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Mol Cancer Ther. 2011 Jun;10(6):1102-12. doi: 10.1158/1535-7163.MCT-11-0048. Epub 2011 Apr 6.

Pathway analysis of glioblastoma tissue after preoperative treatment with the EGFR tyrosine kinase inhibitor gefitinib--a phase II trial.

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Laboratory of Brain Tumor Biology and Genetics, Department of Neurosurgery, LausanneUniversity Hospital and University of Lausanne, Lausanne, Switzerland.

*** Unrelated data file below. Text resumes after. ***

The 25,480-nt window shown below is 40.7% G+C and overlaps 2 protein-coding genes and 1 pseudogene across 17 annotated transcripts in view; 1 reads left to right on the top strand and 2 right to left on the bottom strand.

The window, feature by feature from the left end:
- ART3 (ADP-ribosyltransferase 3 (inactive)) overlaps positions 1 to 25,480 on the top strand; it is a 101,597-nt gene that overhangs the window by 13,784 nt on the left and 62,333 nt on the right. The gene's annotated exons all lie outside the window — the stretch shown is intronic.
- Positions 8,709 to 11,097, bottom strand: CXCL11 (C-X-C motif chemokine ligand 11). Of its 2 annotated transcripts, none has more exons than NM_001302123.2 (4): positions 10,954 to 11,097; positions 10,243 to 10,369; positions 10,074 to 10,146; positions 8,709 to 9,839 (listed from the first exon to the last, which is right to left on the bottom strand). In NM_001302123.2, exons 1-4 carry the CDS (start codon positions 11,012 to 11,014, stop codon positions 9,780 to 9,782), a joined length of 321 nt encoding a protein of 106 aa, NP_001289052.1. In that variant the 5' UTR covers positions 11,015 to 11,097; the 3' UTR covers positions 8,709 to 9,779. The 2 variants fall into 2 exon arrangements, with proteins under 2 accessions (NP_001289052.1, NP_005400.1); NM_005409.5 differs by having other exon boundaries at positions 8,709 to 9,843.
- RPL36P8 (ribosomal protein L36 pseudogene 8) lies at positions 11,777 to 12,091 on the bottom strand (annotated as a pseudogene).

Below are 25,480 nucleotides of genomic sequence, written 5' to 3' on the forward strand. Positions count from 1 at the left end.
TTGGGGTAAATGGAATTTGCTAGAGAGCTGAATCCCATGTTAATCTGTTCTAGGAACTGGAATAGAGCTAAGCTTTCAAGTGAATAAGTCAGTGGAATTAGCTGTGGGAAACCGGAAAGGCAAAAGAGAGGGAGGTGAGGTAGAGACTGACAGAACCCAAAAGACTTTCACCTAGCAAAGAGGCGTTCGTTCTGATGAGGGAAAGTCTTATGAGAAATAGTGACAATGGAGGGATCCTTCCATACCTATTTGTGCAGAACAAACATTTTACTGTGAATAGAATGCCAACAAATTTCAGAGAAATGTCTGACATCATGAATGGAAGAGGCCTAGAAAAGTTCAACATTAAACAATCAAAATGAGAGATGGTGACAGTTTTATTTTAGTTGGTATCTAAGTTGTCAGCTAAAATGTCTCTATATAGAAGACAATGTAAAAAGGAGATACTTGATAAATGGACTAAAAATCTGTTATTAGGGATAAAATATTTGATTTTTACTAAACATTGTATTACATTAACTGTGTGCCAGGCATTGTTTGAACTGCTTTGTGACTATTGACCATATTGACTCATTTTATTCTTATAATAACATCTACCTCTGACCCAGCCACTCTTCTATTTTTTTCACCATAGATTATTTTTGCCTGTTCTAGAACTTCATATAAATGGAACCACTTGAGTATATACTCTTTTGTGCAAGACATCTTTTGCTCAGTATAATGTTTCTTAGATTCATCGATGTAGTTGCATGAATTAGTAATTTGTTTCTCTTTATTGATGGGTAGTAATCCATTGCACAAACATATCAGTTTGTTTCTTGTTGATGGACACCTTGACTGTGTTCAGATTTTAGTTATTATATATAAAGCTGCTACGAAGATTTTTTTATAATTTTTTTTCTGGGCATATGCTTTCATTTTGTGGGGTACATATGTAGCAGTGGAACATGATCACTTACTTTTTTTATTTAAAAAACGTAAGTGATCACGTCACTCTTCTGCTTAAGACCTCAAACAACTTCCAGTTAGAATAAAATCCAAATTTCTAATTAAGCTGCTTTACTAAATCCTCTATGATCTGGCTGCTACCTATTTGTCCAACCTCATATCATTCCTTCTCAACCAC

Amplification of the epidermal growth factor receptor (EGFR) gene is one of the most common oncogenic alterations in glioblastoma (45%) making it a prime target for therapy. However, small molecule inhibitors of the EGFR tyrosine kinase showed disappointing efficacy in clinical trials for glioblastoma. Here we aimed at investigating the molecular effects of the tyrosine kinase inhibitor gefitinib on the EGFR signaling pathway in human glioblastoma. Twenty-two patients selected for reoperation of recurrent glioblastoma were treated within a phase II trial for 5 days with 500 mg gefitinib before surgery followed by postoperative gefitinib until recurrence. Resected glioblastoma tissues exhibited high concentrations of gefitinib (median, 4.1 μg/g), 20 times higher than respective plasma. EGFR-pathway activity was evaluated with phosphorylation-specific assays. The EGFR was efficiently dephosphorylated in treated patients as compared to a control cohort of 12 patients. However, no significant effect on 12 pathway constituents was detected. In contrast, in vitro treatment of a glioblastoma cell line, BS-153, with endogenous EGFRwt amplification and EGFRvIII expression resulted not only in dephosphorylation of the EGFR, but also of key regulators in the pathway such as AKT. Treating established xenografts of the same cell line as an in vivo model showed dephosphorylation of the EGFR without affecting downstream signal transductors, similar to the human glioblastoma. Taken together, gefitinib reaches high concentrations in the tumor tissue and efficiently dephosphorylates its target. However, regulation of downstream signal transducers in the EGFR pathway seems to be dominated by regulatory circuits independent of EGFR phosphorylation.


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